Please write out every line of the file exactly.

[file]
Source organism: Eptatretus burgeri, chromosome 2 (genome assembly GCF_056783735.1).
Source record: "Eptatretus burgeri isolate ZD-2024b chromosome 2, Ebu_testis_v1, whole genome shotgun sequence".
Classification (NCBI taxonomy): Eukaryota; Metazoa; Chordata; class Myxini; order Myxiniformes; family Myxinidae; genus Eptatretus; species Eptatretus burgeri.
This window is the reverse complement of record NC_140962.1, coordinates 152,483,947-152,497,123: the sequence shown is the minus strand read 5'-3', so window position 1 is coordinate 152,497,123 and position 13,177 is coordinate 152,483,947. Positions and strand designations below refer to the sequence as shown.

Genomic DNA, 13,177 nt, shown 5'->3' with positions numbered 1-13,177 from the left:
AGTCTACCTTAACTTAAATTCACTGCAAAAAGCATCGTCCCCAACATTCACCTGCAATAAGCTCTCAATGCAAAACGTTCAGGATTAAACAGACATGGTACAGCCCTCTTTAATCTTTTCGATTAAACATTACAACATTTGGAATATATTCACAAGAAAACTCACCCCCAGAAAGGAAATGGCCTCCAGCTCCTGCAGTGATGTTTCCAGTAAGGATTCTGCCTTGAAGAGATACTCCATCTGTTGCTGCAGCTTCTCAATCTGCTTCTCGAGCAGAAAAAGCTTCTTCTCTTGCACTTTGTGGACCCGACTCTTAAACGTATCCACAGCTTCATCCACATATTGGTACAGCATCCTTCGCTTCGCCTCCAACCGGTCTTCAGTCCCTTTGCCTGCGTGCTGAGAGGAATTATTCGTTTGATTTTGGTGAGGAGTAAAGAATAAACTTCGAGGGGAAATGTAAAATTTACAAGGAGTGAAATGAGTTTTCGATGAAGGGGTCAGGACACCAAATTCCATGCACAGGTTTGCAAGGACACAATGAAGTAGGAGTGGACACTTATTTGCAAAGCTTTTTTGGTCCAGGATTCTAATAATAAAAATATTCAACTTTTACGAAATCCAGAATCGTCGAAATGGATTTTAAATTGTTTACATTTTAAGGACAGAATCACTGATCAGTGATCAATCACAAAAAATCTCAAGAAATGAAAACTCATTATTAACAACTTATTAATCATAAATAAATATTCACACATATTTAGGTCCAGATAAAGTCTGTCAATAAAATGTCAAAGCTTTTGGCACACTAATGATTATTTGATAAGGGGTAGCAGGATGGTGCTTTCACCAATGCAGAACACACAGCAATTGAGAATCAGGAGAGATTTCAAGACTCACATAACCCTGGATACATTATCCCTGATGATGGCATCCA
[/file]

Source organism: Eptatretus burgeri, chromosome 2 (genome assembly GCF_056783735.1).
Source record: "Eptatretus burgeri isolate ZD-2024b chromosome 2, Ebu_testis_v1, whole genome shotgun sequence".
Classification (NCBI taxonomy): Eukaryota; Metazoa; Chordata; class Myxini; order Myxiniformes; family Myxinidae; genus Eptatretus; species Eptatretus burgeri.
This window is the reverse complement of record NC_140962.1, coordinates 152,483,947-152,497,123: the sequence shown is the minus strand read 5'-3', so window position 1 is coordinate 152,497,123 and position 13,177 is coordinate 152,483,947. Positions and strand designations below refer to the sequence as shown.

Genomic DNA, 13,177 nt, shown 5'->3' with positions numbered 1-13,177 from the left:
AGTCTACCTTAACTTAAATTCACTGCAAAAAGCATCGTCCCCAACATTCACCTGCAATAAGCTCTCAATGCAAAACGTTCAGGATTAAACAGACATGGTACAGCCCTCTTTAATCTTTTCGATTAAACATTACAACATTTGGAATATATTCACAAGAAAACTCACCCCCAGAAAGGAAATGGCCTCCAGCTCCTGCAGTGATGTTTCCAGTAAGGATTCTGCCTTGAAGAGATACTCCATCTGTTGCTGCAGCTTCTCAATCTGCTTCTCGAGCAGAAAAAGCTTCTTCTCTTGCACTTTGTGGACCCGACTCTTAAACGTATCCACAGCTTCATCCACATATTGGTACAGCATCCTTCGCTTCGCCTCCAACCGGTCTTCAGTCCCTTTGCCTGCGTGCTGAGAGGAATTATTCGTTTGATTTTGGTGAGGAGTAAAGAATAAACTTCGAGGGGAAATGTAAAATTTACAAGGAGTGAAATGAGTTTTCGATGAAGGGGTCAGGACACCAAATTCCATGCACAGGTTTGCAAGGACACAATGAAGTAGGAGTGGACACTTATTTGCAAAGCTTTTTTGGTCCAGGATTCTAATAATAAAAATATTCAACTTTTACGAAATCCAGAATCGTCGAAATGGATTTTAAATTGTTTACATTTTAAGGACAGAATCACTGATCAGTGATCAATCACAAAAAATCTCAAGAAATGAAAACTCATTATTAACAACTTATTAATCATAAATAAATATTCACACATATTTAGGTCCAGATAAAGTCTGTCAATAAAATGTCAAAGCTTTTGGCACACTAATGATTATTTGATAAGGGGTAGCAGGATGGTGCTTTCACCAATGCAGAACACACAGCAATTGAGAATCAGGAGAGATTTCAAGACTCACATAACCCTGGATACATTATCCCTGATGATGGCATCCA